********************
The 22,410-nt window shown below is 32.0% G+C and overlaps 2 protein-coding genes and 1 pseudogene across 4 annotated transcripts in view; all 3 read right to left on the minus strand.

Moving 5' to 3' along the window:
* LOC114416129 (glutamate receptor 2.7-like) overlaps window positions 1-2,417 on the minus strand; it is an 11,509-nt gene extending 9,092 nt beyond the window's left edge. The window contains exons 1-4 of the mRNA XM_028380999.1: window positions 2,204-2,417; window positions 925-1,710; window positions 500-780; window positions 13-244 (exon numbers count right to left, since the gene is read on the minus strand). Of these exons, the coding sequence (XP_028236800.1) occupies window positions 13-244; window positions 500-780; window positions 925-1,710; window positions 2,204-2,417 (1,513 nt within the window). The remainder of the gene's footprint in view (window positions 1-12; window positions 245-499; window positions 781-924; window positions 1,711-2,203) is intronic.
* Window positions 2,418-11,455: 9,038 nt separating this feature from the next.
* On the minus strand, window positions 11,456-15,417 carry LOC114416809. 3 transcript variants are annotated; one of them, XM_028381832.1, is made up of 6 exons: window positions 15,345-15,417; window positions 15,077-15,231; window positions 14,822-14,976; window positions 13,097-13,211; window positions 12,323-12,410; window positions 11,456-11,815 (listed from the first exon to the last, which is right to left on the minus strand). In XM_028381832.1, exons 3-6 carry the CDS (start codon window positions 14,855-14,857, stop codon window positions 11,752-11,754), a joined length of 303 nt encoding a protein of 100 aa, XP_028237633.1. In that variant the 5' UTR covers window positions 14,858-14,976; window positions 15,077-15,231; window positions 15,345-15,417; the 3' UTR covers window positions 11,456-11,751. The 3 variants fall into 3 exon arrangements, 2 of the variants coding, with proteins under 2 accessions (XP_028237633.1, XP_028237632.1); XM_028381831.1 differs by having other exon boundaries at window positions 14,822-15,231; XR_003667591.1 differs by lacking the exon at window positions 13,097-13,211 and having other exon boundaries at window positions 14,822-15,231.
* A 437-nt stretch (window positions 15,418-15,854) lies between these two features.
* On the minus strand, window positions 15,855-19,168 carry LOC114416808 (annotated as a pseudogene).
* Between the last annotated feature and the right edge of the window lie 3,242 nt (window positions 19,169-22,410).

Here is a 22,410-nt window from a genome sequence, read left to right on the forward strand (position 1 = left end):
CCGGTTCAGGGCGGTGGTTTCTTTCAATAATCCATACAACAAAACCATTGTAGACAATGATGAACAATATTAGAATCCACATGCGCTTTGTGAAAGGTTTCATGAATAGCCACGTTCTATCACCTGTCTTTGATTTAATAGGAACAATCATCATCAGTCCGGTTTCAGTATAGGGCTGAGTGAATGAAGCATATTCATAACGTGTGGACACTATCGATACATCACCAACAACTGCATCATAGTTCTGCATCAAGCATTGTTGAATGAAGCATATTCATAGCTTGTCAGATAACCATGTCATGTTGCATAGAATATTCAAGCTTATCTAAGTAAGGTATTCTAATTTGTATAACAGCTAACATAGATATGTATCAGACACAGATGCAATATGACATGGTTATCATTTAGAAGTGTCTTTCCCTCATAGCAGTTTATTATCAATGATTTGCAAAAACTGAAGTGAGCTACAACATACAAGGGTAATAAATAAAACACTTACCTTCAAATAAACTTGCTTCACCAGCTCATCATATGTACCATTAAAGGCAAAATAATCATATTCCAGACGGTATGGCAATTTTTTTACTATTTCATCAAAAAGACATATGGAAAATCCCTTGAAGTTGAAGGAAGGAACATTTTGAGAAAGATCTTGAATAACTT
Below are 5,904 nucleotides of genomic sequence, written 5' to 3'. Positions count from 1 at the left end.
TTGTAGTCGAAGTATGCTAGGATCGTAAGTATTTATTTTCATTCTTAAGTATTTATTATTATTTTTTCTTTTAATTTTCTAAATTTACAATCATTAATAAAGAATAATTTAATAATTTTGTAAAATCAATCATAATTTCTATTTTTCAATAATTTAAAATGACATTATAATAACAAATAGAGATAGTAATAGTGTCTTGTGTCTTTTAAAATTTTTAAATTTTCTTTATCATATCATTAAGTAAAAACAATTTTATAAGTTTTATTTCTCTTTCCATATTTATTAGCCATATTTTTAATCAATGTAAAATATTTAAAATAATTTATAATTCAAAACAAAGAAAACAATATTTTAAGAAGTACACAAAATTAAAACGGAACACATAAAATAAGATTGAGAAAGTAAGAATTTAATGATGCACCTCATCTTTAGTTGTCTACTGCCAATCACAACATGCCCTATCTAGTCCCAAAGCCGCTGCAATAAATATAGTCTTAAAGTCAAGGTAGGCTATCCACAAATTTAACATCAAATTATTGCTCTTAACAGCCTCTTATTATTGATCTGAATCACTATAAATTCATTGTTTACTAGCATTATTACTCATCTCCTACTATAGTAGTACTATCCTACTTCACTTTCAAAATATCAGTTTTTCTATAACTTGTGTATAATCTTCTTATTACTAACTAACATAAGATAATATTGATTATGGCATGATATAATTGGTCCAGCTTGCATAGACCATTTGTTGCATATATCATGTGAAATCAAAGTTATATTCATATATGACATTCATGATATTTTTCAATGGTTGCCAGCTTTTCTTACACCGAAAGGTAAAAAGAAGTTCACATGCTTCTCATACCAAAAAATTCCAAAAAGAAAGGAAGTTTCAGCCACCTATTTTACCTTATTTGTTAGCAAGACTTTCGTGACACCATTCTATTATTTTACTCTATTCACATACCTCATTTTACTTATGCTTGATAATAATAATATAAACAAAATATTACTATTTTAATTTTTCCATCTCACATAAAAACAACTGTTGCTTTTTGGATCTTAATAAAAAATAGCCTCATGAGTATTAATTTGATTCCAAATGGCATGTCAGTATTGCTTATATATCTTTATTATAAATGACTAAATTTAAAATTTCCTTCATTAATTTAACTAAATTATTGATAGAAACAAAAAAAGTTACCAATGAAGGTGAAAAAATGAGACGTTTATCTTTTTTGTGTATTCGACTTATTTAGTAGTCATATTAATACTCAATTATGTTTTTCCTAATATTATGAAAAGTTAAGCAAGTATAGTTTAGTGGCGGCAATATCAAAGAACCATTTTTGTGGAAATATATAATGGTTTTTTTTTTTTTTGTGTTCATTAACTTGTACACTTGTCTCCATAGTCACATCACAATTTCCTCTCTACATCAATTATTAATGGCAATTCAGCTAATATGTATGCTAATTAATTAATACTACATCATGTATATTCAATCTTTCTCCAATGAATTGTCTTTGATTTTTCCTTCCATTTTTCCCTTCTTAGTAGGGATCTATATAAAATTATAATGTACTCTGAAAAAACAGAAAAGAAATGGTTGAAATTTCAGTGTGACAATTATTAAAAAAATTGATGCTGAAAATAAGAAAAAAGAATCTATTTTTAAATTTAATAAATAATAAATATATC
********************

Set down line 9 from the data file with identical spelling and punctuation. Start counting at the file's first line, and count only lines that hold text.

Here is a 22,410-nt window from a genome sequence, read left to right on the forward strand (position 1 = left end):